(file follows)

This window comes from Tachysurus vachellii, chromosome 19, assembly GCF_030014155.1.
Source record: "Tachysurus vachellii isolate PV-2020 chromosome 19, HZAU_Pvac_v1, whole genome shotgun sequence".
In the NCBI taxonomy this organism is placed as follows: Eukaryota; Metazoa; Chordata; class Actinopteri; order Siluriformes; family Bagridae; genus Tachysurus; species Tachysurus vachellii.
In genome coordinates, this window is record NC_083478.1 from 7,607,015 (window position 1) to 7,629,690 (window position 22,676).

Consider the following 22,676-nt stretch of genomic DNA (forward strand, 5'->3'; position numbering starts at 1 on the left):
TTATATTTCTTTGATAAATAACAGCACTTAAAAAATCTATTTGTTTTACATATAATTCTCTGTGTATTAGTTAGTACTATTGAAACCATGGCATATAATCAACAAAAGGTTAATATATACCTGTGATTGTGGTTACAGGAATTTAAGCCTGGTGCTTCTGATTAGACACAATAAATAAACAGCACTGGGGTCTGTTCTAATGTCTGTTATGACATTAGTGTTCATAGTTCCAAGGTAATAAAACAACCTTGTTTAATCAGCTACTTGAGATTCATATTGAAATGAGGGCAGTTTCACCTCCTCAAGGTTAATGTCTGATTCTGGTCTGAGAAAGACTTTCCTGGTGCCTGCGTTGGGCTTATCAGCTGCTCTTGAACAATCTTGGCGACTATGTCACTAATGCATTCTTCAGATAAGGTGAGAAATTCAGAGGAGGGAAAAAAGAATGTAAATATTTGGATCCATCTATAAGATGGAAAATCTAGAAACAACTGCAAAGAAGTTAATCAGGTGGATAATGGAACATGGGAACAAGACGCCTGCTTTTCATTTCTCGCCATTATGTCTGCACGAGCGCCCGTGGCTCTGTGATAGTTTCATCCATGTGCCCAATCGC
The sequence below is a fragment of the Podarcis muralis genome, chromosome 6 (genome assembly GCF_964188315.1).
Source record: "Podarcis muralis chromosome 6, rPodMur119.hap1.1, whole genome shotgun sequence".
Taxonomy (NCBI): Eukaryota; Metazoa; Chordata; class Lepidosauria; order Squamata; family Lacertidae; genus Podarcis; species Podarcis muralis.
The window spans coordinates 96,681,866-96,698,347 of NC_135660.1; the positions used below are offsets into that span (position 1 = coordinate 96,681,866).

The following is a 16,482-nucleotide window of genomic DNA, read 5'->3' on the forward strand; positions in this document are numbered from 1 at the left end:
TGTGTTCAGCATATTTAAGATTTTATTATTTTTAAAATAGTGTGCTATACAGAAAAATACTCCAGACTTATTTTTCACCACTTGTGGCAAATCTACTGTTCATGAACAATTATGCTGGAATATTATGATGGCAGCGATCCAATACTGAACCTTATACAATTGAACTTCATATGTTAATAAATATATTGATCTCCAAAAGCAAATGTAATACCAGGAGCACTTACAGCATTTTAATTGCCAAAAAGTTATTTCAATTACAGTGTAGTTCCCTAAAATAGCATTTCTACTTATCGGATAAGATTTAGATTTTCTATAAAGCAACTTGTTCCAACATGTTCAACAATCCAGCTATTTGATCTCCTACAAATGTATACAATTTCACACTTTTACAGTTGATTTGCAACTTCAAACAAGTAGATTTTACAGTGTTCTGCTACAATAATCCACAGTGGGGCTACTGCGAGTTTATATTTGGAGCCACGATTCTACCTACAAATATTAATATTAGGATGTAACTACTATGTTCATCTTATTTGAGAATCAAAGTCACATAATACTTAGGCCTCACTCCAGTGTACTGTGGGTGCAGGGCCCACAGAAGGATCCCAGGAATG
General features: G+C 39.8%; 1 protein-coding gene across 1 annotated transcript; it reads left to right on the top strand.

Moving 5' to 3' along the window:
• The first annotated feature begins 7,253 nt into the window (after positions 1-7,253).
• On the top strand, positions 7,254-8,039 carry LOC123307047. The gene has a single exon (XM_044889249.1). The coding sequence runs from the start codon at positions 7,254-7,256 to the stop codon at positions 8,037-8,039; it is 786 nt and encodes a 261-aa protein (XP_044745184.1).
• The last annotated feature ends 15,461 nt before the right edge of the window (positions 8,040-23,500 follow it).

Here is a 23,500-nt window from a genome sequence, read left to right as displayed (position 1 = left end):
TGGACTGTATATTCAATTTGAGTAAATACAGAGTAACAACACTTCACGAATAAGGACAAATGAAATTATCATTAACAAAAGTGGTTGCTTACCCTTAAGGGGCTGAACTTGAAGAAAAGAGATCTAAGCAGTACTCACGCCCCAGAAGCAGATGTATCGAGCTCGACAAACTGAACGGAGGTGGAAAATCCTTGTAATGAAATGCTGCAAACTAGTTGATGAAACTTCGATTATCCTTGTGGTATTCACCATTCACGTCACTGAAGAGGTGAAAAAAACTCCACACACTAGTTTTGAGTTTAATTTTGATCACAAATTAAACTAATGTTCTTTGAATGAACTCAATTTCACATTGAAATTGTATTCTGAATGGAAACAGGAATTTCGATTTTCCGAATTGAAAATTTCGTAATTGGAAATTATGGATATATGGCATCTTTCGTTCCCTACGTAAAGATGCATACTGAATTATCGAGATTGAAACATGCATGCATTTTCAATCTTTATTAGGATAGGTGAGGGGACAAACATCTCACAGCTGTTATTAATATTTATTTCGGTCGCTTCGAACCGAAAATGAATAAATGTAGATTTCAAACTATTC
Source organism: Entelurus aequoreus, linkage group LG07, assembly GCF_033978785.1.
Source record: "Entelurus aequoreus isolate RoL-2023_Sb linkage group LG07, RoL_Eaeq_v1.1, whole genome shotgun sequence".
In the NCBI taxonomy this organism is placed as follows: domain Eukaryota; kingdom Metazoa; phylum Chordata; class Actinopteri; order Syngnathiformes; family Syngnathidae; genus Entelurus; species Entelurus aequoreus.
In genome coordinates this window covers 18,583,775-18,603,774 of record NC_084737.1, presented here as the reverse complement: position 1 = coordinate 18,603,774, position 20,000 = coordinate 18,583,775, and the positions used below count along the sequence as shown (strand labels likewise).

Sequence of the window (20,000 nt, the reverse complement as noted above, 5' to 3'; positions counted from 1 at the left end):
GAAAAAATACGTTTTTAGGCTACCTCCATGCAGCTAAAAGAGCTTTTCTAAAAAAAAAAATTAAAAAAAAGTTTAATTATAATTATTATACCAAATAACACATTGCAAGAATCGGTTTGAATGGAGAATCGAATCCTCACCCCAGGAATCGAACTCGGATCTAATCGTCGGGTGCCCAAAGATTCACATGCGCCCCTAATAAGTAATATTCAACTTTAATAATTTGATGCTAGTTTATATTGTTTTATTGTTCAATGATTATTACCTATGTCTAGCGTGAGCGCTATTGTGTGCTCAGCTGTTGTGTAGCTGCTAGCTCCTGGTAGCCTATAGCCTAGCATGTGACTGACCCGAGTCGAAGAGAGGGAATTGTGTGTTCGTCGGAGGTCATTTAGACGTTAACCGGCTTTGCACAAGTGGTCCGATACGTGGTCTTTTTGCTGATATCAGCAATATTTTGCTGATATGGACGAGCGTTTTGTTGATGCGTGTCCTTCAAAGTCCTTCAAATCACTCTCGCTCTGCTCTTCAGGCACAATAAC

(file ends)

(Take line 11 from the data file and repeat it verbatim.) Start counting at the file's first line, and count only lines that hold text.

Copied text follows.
The following is a 16,482-nucleotide window of genomic DNA, read 5'->3' on the forward strand; positions in this document are numbered from 1 at the left end: